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Author Hellmueller, Lea
Title The Washington, DC media corps in the 21st century [electronic resource] : the source-correspondent relationship / Lea Hellmueller
Imprint Basingstoke : Palgrave Macmillan : [distributor] Not Avail, 2014
book jacket
Edition 1st ed
Descript 220 p. : 8 figures, 23
02 57.50 GBP 00 S 47.92 20.0 57.50 9.58 GB xxk Palgrave Macmillan onix-pt
02 90.00 USD 00 Local taxes may apply Z 90.00 0.0 90.00 0.00 US xxu Ingram Book Company onix-pt
20140731 IP 20140801 GB xxk Palgrave Macmillan UK-WkNB
20141028 US xxu Ingram UK-WkNB
Note Electronic book text
Epublication based on: 9781137398598, 2014
1. Introduction 2. Correspondents' Perceptions and Interactions with DC Sources 3. News-Gathering and Sourcing Routines of DC Correspondents 4. The Correspondents' Professional Worldviews of their Interactions with Sources 5. The DC Transnational Journalism Culture of the 21st Century 6. The Analytical Model of Transnational Journalism Culture
Document
The book provides a fresh perspective on the shifting media landscape within Washington DC, re-evaluating journalist-source relationships, the power dynamic within the media corps, and the ways in which technology have changed the description of DC political news - detailing the ways in which media relationships are changing within Washington DC. The decline in the number of US mainstream media outlets has led to a sharp growth among both niche and foreign media groups now represented in Washington, DC. The capital city has emerged as a transnational journalism space, and an increasing number of journalists from around the globe, carrying with them their distinct journalistic culture, compete for political sources in DC and gather news alongside US journalists. The Washington DC Media Corps in the 21st Century provides an empirical answer to the question of how globalization has affected the relationship between sources and reporters in DC, based on original data collected in the capital. Hellmueller explores how evolving journalistic practices in a transnational environment challenge our theoretical assumptions of journalism culture and proposes three elements to provide a theoretical framework for future studies on transnational journalism cultures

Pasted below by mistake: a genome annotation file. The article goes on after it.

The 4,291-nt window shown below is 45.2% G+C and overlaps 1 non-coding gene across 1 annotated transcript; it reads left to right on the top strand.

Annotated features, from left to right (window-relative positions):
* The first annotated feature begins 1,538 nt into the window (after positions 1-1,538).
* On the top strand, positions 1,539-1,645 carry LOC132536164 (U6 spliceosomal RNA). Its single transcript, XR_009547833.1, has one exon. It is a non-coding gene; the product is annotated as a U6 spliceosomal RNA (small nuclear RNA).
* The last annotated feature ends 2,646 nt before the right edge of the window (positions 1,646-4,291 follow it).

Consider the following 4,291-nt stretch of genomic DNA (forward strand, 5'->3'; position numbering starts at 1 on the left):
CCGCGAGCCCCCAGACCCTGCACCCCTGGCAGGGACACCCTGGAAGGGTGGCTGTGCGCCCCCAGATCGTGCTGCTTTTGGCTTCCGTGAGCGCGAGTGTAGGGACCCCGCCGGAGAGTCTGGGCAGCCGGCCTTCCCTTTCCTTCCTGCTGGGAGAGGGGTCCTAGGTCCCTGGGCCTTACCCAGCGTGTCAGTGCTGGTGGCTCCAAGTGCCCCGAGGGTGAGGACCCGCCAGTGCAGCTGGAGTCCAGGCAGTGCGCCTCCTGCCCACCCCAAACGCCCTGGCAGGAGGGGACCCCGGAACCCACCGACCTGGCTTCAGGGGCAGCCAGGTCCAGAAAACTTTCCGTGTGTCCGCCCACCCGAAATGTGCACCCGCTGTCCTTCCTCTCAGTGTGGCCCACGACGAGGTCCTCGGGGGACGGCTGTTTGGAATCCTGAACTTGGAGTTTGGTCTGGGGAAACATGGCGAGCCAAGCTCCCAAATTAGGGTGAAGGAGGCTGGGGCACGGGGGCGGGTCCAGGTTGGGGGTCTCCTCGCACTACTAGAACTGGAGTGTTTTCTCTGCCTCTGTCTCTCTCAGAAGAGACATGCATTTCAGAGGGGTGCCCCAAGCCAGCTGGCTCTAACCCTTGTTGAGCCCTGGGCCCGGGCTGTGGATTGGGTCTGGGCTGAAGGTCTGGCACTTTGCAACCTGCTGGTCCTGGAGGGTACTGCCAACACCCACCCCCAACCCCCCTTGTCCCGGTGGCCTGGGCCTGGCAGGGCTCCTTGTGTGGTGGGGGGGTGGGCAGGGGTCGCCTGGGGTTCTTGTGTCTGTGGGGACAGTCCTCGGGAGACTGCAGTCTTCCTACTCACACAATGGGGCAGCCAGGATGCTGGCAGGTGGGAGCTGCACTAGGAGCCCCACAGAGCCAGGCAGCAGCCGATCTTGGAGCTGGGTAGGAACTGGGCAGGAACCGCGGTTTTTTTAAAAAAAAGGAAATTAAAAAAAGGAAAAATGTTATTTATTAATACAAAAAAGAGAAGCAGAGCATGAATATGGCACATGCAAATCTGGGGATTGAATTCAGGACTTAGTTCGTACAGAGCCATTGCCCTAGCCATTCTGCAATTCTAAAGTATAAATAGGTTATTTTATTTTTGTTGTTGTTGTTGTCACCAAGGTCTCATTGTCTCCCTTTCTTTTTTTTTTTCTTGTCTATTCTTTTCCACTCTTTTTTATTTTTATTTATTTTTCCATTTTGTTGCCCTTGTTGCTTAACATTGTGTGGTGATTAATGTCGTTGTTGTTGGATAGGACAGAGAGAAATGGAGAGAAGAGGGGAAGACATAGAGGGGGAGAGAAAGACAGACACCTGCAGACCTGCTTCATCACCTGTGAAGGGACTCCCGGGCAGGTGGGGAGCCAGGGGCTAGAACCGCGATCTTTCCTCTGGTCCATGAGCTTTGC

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Lea Hellmueller is Assistant Professor in the Department of Journalism at Texas Tech University, USA. She serves as the co-investigator of the Journalistic Role Performance Project (journalisticperformance.org). She was a Postdoctoral Fellow (University of Texas-Austin), visiting researcher at the University of Santiago, and Fulbright and Swiss NSF scholar at the Missouri School of Journalism (2010-2012)
Subject Communication studies -- USA. bicssc
Media studies -- USA. bicssc
Media Studies. ukslc
Political science & theory -- USA. bicssc
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